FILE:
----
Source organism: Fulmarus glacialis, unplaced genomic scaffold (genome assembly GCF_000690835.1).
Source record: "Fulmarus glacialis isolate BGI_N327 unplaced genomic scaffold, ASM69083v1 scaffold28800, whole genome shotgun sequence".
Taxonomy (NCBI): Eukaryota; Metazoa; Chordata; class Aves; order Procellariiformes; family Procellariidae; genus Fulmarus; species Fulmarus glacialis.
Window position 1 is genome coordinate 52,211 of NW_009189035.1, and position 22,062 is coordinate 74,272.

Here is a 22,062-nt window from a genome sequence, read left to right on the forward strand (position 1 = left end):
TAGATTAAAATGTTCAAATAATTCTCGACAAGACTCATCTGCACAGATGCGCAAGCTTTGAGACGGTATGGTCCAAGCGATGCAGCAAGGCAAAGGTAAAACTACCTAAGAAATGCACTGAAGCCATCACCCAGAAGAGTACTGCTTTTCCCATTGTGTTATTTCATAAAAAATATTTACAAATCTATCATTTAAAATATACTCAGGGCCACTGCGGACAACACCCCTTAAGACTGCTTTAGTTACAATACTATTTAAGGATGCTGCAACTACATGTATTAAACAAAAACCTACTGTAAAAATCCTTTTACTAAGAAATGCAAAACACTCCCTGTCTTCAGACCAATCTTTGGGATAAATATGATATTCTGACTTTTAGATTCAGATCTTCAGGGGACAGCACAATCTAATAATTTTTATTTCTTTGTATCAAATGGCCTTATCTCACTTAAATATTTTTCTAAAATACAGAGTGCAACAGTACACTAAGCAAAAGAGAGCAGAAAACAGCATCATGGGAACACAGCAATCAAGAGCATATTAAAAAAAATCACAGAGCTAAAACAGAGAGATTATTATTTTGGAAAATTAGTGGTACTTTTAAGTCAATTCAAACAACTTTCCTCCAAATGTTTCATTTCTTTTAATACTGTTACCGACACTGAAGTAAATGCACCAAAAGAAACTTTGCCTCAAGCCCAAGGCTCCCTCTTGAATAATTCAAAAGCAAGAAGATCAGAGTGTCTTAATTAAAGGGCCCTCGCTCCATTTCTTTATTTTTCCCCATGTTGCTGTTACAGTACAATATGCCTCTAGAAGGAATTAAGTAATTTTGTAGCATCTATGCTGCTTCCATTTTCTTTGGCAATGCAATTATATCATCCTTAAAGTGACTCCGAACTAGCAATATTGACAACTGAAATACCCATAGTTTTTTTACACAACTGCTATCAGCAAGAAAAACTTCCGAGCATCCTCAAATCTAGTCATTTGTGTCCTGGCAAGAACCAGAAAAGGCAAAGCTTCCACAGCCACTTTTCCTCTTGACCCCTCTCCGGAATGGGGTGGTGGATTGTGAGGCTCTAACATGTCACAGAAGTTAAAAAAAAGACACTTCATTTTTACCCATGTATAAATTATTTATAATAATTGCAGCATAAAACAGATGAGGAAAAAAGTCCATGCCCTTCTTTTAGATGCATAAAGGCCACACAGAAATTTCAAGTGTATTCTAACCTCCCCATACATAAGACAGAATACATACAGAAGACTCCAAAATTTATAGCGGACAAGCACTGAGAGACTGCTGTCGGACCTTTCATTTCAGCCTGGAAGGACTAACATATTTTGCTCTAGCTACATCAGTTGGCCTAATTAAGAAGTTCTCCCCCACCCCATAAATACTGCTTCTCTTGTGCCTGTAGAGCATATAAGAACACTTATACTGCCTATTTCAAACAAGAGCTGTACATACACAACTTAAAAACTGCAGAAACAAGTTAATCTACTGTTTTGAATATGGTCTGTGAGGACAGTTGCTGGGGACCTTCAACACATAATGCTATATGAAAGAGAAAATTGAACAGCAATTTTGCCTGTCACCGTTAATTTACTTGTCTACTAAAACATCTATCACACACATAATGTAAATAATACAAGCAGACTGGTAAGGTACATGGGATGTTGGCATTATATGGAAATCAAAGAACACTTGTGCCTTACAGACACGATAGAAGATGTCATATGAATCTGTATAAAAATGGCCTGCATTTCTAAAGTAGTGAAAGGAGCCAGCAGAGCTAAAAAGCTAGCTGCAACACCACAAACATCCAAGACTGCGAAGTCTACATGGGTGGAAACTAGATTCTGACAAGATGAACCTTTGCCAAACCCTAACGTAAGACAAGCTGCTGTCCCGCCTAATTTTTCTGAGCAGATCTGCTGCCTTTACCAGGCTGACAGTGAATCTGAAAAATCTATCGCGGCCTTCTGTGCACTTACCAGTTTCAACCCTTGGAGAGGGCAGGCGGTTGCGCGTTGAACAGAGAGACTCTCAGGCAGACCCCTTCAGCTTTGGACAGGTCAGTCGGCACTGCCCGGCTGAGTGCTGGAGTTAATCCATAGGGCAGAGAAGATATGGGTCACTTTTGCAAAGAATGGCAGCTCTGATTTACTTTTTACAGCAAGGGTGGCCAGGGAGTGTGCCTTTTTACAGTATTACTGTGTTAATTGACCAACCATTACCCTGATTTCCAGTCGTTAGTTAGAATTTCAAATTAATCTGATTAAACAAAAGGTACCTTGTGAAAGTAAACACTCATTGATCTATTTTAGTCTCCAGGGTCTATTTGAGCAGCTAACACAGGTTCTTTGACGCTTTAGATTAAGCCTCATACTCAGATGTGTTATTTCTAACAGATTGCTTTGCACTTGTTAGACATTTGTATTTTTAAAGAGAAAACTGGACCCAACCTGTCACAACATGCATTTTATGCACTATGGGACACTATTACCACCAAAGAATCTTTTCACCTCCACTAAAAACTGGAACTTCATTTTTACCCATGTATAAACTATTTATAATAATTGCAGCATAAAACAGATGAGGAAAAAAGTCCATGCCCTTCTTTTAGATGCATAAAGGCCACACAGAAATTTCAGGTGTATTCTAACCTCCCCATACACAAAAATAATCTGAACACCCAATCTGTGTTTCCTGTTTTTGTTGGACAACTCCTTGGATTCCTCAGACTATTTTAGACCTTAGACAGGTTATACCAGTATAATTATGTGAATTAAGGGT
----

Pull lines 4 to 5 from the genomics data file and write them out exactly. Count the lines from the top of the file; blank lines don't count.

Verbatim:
Window position 1 is genome coordinate 52,211 of NW_009189035.1, and position 22,062 is coordinate 74,272.

Here is a 22,062-nt window from a genome sequence, read left to right on the forward strand (position 1 = left end):